Most of the C++ issues that have not so much to do with header files as with C++ name mangling and strict typing.

new Operator

The prototype for the C++ new operator is:

    void *operator new(size_t nbytes)

However, size_t, in turn, defined to be either unsigned long or unsigned int in the toolchain. This differs with different versions of GCC toolchains and has nothing to do with header file inclusion. NuttX supports a configuration option to work around this, change new to either:

    void *operator new(unsigned long nbytes)
    void *operator new(unsigned int nbytes)

This C++ name mangling issue has been around for years and varies from GCC compiler to GCC compiler, apparently due to some newlib configuration difference.


Similarly, you may find that the definition of uint32_t in NuttX may be incompatible with your toolchain's libraries. You may, perhaps, see errors like:

    error: redeclaration of 'typedef long unsigned int std::uint_least32_t'

The definition in the ARM header file at nuttx/arch/arm/include/types.h is:

    typedef signed int _int32_t;
    typedef unsigned int _uint32_t;

On ARM platforms, unsigned long and unsigned int are both 32-bit integers so it does not matter which definition you use. But it does matter if you are concerned about the C++ name mangling associated with the use of size_t by your compiler. If you see errors such as the above, then you can replace these type definition to avoid C++ name mangling incompatibilities like:

   typedef signed long _int32_t;
   typedef unsigned long _uint32_t;

But this now may result in additional problems, now there may be incompatibilities between definition of size_t uses in NuttX and the definition of size_t used in the libraries.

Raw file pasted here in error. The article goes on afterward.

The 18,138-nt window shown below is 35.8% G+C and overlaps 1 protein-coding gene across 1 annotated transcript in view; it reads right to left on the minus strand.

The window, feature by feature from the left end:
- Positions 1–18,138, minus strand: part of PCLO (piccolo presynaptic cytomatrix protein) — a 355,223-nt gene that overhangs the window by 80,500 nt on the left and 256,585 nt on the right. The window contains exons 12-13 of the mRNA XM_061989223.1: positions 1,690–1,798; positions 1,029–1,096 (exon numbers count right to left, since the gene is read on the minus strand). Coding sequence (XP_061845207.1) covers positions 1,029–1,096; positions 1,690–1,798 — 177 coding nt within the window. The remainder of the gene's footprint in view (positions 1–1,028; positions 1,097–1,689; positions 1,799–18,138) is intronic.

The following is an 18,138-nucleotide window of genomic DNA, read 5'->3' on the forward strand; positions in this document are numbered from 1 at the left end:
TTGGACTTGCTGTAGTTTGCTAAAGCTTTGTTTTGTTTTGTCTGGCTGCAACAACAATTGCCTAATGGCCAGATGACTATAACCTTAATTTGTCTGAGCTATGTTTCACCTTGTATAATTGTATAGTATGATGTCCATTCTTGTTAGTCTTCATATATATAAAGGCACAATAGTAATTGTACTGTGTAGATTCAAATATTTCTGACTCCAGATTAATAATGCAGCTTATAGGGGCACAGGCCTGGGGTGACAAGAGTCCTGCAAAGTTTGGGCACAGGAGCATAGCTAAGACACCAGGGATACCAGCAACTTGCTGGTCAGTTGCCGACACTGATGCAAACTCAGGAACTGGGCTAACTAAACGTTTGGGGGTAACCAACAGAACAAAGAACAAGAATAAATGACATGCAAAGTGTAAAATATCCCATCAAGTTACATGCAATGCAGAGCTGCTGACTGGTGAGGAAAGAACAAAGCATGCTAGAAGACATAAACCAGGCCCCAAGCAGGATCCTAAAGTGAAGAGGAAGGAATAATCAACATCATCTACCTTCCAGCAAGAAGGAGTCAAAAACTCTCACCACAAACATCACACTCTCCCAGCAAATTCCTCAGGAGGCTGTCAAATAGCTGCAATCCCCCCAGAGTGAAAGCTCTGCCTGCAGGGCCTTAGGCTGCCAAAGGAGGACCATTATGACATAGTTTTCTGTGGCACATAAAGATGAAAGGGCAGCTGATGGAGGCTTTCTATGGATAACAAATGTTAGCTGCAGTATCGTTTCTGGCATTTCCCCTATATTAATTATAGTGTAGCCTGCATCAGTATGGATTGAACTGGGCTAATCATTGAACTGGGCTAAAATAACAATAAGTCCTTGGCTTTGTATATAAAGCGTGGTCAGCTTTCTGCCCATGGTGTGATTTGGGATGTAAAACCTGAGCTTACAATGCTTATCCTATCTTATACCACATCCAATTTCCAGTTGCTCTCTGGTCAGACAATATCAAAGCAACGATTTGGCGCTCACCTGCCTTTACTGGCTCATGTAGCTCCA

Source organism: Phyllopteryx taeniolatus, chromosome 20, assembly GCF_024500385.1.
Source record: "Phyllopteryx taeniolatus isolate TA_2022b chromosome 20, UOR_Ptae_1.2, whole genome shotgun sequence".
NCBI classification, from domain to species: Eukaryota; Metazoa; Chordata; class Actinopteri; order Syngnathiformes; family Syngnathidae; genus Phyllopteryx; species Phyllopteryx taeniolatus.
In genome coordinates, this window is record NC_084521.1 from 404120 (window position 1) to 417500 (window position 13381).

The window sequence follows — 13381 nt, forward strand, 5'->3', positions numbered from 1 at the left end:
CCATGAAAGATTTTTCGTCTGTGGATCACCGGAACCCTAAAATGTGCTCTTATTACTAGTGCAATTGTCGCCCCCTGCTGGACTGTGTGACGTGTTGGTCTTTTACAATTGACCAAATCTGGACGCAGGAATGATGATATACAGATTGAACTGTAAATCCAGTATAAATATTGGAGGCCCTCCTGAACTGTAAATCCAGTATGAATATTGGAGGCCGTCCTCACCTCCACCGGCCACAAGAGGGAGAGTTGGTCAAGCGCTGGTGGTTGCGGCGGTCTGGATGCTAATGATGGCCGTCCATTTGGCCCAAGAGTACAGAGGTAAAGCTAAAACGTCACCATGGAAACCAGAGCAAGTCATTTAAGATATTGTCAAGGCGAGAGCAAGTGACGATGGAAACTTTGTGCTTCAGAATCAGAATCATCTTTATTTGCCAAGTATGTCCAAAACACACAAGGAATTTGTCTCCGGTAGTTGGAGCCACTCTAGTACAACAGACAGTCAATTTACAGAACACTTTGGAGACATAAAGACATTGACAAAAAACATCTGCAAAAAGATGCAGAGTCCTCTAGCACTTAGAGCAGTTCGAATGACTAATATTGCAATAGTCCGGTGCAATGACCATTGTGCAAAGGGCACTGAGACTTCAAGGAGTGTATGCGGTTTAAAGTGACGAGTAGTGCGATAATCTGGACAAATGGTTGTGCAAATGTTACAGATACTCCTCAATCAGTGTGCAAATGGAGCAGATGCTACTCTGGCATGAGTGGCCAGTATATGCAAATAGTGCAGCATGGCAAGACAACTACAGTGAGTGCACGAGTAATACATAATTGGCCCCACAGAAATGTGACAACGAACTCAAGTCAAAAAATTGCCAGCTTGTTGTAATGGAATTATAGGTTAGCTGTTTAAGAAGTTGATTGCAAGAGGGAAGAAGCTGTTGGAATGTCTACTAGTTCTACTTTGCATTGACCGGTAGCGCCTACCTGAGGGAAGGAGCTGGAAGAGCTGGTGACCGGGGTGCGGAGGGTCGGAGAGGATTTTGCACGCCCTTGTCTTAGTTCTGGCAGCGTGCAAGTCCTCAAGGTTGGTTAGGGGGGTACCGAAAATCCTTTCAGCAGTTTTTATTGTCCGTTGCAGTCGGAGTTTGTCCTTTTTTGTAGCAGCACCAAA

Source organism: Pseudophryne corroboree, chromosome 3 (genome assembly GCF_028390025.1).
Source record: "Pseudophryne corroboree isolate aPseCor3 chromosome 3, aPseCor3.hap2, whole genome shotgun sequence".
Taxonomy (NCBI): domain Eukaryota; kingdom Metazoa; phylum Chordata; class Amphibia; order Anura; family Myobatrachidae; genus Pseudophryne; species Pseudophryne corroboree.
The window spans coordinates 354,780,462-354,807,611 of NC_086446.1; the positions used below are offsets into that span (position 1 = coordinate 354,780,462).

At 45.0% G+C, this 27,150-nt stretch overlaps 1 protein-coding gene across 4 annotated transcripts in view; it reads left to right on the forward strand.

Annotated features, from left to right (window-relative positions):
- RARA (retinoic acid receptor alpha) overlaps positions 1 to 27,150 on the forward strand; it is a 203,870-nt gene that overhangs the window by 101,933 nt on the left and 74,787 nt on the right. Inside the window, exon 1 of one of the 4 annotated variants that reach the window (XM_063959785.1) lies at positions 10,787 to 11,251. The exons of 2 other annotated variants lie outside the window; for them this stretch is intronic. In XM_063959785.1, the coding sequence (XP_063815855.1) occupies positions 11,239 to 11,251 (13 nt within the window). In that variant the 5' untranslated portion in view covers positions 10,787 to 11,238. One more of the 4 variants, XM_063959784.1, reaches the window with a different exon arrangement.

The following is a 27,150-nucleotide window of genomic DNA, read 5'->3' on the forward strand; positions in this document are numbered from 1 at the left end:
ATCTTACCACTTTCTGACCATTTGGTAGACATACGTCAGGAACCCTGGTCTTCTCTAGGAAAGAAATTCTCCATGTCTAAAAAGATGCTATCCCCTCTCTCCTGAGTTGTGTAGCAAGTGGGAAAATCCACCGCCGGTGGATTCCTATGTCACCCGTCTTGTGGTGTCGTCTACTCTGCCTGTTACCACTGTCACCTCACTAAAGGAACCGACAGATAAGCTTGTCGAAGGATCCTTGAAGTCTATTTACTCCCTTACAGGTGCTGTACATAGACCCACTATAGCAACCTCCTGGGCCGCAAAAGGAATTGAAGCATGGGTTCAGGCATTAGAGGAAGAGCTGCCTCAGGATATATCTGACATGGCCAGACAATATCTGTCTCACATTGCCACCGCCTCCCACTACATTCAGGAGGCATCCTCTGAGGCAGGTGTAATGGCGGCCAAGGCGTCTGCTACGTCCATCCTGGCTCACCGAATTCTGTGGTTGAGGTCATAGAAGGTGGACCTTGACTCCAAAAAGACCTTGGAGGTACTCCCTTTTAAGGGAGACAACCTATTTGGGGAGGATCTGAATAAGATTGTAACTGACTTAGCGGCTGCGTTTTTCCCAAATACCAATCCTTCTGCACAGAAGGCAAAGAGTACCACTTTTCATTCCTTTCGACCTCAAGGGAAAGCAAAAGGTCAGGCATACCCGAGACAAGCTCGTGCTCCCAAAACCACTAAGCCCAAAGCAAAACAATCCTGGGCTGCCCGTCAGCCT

size_t should be an integer type wide enough to hold the size of the largest memory object. So size_t really depends on the size of the underlying pointer type. For CPUs with 16-bit addressing, for example, the width of size_t should be 16-bits; for CPUs with 32-bit addressing, the width should be 32-bits.

uint32-t, of course, should always be 32-bits in width.

Using newlib header files, you also encounter incompatibilities between the definitions of some types, the types uint32_t and size_t is often the sources of problems. For example:

    error: redeclaration of 'typedef unsigned int std::size_t'

The root cause of this issue is that the community cannot decide on the correct definition of size_t. NuttX uses this flexible definition of size_t:

   typedef uint32_t size_t;

It is flexible in the sense that uint32_t is determined by architecture specific header files, not the RTOS itself. That definition will be either unsigned long or unsigned int. So the size_t type compatibility can differ with different compilers and also with different architectures (NOTE that since size_t should be wide enough to hold the size of the largest addressable object. uint32_t only works for 32-bit addressable machines. Perhaps, size_t should really be defined as type uintptr_t?).

This can be fixed by changing the definition of uint32_t as described above. But that could introduce uint32_t name mangling incompatibilities. In that case, you have no option but to decouple the definition of size_t from uint32_t by changing the definition in nuttx/include/sys/types.h to:

   typedef unsigned int size_t;


   typedef unsigned long size_t;

whichever resolves the incompatibility.